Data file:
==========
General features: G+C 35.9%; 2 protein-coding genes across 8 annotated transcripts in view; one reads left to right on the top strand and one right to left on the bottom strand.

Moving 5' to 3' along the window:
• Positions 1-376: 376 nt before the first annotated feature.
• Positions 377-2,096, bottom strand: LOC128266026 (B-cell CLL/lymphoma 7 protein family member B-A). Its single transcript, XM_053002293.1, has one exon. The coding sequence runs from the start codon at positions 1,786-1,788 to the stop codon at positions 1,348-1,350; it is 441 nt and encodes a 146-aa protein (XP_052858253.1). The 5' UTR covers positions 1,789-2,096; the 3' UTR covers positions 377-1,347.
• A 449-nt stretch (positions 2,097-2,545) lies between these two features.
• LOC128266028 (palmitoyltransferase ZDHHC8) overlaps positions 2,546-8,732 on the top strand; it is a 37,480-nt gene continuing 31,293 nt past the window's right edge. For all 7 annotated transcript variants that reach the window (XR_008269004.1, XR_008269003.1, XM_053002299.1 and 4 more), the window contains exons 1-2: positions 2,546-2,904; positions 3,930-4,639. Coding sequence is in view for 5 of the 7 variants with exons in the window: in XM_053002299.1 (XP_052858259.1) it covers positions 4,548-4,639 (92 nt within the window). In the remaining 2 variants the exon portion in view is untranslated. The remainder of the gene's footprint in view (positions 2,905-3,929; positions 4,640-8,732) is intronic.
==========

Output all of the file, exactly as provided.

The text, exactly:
General features: G+C 35.9%; 2 protein-coding genes across 8 annotated transcripts in view; one reads left to right on the top strand and one right to left on the bottom strand.

Moving 5' to 3' along the window:
• Positions 1-376: 376 nt before the first annotated feature.
• Positions 377-2,096, bottom strand: LOC128266026 (B-cell CLL/lymphoma 7 protein family member B-A). Its single transcript, XM_053002293.1, has one exon. The coding sequence runs from the start codon at positions 1,786-1,788 to the stop codon at positions 1,348-1,350; it is 441 nt and encodes a 146-aa protein (XP_052858253.1). The 5' UTR covers positions 1,789-2,096; the 3' UTR covers positions 377-1,347.
• A 449-nt stretch (positions 2,097-2,545) lies between these two features.
• LOC128266028 (palmitoyltransferase ZDHHC8) overlaps positions 2,546-8,732 on the top strand; it is a 37,480-nt gene continuing 31,293 nt past the window's right edge. For all 7 annotated transcript variants that reach the window (XR_008269004.1, XR_008269003.1, XM_053002299.1 and 4 more), the window contains exons 1-2: positions 2,546-2,904; positions 3,930-4,639. Coding sequence is in view for 5 of the 7 variants with exons in the window: in XM_053002299.1 (XP_052858259.1) it covers positions 4,548-4,639 (92 nt within the window). In the remaining 2 variants the exon portion in view is untranslated. The remainder of the gene's footprint in view (positions 2,905-3,929; positions 4,640-8,732) is intronic.